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By Merle Constiner
Ace Books, 1966 

Fane was just a quiet storekeeper in a small Montana rangeland town who had a hobby. He was a gun collector and an amateur gunsmith. But he was no gunman. 

Nevertheless, when a call came from an old friend, Fane picked up one of his best shooting irons and joined up with a couple of gunslicks to clear up the trouble.

His killer companions didn’t think much of Fane. He was a deadshot, sure, but he had a real slow draw. And in their business, a slow draw was a ticket to Boot Hill.

But there were a lot of other professional gun throwers around who were to test their skill against this amateur – and came out second best, even with a gun out first.

Not having read any of Constiner’s work before, I really didn’t know what to expect from this short novel that is told in thirteen chapters over 112 pages. The reason I picked this particular book was that the blurb caught my imagination so I was a little disappointed that Fane’s hobby played a very small part in the tale.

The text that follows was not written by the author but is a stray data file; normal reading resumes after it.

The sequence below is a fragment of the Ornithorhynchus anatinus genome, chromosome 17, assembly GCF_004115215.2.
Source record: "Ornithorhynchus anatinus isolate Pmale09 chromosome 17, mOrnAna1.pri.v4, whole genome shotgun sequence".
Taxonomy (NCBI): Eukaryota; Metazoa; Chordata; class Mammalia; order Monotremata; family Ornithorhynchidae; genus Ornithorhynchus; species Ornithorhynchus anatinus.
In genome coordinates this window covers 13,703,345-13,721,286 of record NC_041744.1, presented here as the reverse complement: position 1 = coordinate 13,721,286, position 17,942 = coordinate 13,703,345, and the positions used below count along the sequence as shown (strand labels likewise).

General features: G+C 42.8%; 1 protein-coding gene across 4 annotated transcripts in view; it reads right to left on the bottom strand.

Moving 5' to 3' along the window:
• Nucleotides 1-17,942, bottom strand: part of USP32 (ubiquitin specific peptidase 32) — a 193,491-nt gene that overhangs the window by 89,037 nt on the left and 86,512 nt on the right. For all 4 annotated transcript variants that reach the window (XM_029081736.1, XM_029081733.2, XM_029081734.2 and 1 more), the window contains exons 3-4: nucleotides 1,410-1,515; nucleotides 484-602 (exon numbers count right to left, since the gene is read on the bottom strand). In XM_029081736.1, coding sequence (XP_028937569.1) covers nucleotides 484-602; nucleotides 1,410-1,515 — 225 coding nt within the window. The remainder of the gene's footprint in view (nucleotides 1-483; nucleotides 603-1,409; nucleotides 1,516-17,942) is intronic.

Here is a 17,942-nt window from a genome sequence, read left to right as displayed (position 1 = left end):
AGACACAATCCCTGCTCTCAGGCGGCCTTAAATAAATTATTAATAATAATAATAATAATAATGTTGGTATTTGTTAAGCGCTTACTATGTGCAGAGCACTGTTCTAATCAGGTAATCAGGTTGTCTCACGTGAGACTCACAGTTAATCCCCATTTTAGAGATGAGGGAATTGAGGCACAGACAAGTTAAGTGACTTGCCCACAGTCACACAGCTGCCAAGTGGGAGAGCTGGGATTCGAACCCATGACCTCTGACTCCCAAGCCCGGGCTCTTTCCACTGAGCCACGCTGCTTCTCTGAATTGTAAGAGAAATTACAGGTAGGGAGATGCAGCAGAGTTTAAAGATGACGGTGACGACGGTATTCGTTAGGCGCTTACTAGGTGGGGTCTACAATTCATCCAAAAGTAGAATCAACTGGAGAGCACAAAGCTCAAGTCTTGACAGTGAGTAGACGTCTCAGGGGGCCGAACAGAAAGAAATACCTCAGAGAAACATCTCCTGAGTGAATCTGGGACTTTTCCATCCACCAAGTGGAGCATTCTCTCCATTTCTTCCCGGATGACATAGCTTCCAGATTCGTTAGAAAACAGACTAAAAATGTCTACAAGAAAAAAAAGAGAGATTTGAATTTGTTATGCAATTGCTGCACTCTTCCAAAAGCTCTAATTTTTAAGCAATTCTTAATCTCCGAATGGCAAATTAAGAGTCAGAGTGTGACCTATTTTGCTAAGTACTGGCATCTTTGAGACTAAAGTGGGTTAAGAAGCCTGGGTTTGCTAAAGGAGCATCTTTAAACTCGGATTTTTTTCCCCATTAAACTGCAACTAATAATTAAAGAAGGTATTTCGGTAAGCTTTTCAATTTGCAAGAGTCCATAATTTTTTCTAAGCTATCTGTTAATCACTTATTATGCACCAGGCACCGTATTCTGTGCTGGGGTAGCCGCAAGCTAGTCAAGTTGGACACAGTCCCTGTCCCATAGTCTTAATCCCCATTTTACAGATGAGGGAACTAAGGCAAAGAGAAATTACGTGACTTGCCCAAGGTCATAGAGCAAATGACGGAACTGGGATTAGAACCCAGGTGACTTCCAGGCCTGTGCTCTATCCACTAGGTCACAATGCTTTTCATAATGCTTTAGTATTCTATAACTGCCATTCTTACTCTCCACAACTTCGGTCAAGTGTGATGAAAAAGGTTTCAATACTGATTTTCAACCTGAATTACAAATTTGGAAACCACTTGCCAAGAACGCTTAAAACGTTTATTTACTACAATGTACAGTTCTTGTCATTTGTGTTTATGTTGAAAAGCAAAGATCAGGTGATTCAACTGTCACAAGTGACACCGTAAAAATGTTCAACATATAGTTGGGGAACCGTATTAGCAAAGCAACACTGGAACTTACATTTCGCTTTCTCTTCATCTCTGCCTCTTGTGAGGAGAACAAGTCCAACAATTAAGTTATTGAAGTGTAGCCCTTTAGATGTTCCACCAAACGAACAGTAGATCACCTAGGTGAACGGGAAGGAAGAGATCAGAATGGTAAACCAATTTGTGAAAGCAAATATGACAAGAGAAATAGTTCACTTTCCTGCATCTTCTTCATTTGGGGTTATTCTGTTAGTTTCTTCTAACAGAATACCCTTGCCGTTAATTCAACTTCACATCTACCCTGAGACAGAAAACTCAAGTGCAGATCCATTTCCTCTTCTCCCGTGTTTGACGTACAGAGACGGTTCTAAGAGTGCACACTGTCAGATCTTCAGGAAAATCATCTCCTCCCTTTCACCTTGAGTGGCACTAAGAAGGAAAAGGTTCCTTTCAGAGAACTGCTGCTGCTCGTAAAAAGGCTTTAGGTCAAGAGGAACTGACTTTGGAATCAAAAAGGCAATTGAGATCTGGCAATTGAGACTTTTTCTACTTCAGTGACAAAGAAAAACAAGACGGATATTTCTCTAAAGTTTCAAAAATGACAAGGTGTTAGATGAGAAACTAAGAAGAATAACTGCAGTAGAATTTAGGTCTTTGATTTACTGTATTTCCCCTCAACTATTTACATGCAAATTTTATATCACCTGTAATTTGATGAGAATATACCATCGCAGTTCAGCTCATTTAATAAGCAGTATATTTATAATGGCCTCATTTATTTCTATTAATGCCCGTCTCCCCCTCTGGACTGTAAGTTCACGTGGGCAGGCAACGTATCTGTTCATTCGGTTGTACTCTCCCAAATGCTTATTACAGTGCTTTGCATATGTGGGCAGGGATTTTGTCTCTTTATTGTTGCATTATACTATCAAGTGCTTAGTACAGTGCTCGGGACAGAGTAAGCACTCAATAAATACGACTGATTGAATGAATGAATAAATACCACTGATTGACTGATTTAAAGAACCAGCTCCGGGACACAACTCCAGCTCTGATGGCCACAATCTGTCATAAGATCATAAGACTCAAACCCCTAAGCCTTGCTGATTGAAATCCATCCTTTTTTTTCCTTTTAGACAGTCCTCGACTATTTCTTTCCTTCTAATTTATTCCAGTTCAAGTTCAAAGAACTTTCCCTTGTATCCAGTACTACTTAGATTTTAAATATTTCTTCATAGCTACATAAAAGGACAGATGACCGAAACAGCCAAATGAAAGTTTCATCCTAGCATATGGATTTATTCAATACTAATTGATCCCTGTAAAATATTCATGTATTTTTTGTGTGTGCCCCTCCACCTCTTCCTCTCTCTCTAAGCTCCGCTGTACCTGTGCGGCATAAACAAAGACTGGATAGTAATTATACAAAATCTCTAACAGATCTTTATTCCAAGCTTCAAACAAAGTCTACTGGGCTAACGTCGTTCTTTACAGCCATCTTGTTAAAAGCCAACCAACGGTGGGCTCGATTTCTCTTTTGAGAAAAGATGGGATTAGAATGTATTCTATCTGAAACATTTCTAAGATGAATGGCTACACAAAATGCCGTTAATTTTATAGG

At first the plot is a little confusing, intentionally so, as Fane and his two companions, Arapaho and Crezavent, try to find out who they’ve been hired by and for what purpose. Even when they know whose payroll they are on, they still have questions as to the reasons. Throughout their attempts to find the answers, gunmen come out of the shadows trying to kill them. 

Constiner throws more twists into the tale through new characters, one of whom gives Fane cryptic messages that could help save their lives and possibly reveal the answers to why they’ve been hired and who they’re expected to kill. 

The story moves forward well, although it is occasionally slowed down when the author includes lengthy descriptions of places or buildings that Fane finds himself at but most of the time Constiner doesn’t waste words and gets straight to the point, so much so, that if you don’t pay attention, you’ll find yourself wondering how the story has progressed from one point to another.

Summing up, I’d say this tale held my interest fairly well, although it didn’t grip me as much as I hoped it might as I found myself putting the book down to do other things rather than read it in one or two sittings. Will I read another Constiner book? Possibly, but having so many to choose from, I think it might be a while before I do so.

Rain of Fire is one half of an Ace Double and it is backed by Bitter Brand by Tom West and I hope to get around to reading that soon.

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